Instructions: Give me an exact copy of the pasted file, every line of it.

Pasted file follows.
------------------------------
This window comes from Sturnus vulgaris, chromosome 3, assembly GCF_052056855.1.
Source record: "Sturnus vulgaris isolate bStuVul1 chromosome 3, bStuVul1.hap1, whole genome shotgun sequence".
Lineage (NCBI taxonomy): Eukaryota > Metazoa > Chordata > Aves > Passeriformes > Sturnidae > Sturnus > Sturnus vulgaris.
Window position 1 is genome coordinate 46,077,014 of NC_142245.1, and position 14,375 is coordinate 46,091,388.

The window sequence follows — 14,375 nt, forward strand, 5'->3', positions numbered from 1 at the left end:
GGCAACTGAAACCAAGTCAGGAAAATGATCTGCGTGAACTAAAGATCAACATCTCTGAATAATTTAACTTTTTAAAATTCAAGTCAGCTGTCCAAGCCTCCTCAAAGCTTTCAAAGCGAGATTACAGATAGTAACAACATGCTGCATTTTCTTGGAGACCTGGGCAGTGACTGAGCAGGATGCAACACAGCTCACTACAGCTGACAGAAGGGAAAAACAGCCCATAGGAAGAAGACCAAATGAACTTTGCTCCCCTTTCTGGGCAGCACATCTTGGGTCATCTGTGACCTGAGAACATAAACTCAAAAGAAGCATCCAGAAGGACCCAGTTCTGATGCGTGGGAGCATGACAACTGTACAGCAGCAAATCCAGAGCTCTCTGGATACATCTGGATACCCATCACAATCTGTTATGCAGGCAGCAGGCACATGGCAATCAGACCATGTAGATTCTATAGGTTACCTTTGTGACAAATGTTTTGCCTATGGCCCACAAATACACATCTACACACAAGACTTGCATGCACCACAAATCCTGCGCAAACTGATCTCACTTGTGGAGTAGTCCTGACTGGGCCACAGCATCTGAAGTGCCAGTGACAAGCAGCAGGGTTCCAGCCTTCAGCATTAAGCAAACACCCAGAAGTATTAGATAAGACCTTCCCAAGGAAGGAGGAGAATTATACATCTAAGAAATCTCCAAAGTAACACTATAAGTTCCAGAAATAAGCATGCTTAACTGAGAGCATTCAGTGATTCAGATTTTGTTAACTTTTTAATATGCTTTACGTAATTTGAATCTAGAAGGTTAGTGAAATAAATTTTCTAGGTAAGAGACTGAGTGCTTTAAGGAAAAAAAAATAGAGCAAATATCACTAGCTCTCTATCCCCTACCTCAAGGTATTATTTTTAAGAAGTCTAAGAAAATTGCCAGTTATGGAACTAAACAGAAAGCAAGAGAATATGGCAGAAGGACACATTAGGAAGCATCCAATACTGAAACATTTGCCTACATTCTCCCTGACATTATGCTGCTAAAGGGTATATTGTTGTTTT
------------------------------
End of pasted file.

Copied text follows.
This window comes from Sturnus vulgaris, chromosome 3, assembly GCF_052056855.1.
Source record: "Sturnus vulgaris isolate bStuVul1 chromosome 3, bStuVul1.hap1, whole genome shotgun sequence".
Lineage (NCBI taxonomy): Eukaryota > Metazoa > Chordata > Aves > Passeriformes > Sturnidae > Sturnus > Sturnus vulgaris.
Window position 1 is genome coordinate 46,077,014 of NC_142245.1, and position 14,375 is coordinate 46,091,388.

The window sequence follows — 14,375 nt, forward strand, 5'->3', positions numbered from 1 at the left end:
GGCAACTGAAACCAAGTCAGGAAAATGATCTGCGTGAACTAAAGATCAACATCTCTGAATAATTTAACTTTTTAAAATTCAAGTCAGCTGTCCAAGCCTCCTCAAAGCTTTCAAAGCGAGATTACAGATAGTAACAACATGCTGCATTTTCTTGGAGACCTGGGCAGTGACTGAGCAGGATGCAACACAGCTCACTACAGCTGACAGAAGGGAAAAACAGCCCATAGGAAGAAGACCAAATGAACTTTGCTCCCCTTTCTGGGCAGCACATCTTGGGTCATCTGTGACCTGAGAACATAAACTCAAAAGAAGCATCCAGAAGGACCCAGTTCTGATGCGTGGGAGCATGACAACTGTACAGCAGCAAATCCAGAGCTCTCTGGATACATCTGGATACCCATCACAATCTGTTATGCAGGCAGCAGGCACATGGCAATCAGACCATGTAGATTCTATAGGTTACCTTTGTGACAAATGTTTTGCCTATGGCCCACAAATACACATCTACACACAAGACTTGCATGCACCACAAATCCTGCGCAAACTGATCTCACTTGTGGAGTAGTCCTGACTGGGCCACAGCATCTGAAGTGCCAGTGACAAGCAGCAGGGTTCCAGCCTTCAGCATTAAGCAAACACCCAGAAGTATTAGATAAGACCTTCCCAAGGAAGGAGGAGAATTATACATCTAAGAAATCTCCAAAGTAACACTATAAGTTCCAGAAATAAGCATGCTTAACTGAGAGCATTCAGTGATTCAGATTTTGTTAACTTTTTAATATGCTTTACGTAATTTGAATCTAGAAGGTTAGTGAAATAAATTTTCTAGGTAAGAGACTGAGTGCTTTAAGGAAAAAAAAATAGAGCAAATATCACTAGCTCTCTATCCCCTACCTCAAGGTATTATTTTTAAGAAGTCTAAGAAAATTGCCAGTTATGGAACTAAACAGAAAGCAAGAGAATATGGCAGAAGGACACATTAGGAAGCATCCAATACTGAAACATTTGCCTACATTCTCCCTGACATTATGCTGCTAAAGGGTATATTGTTGTTTT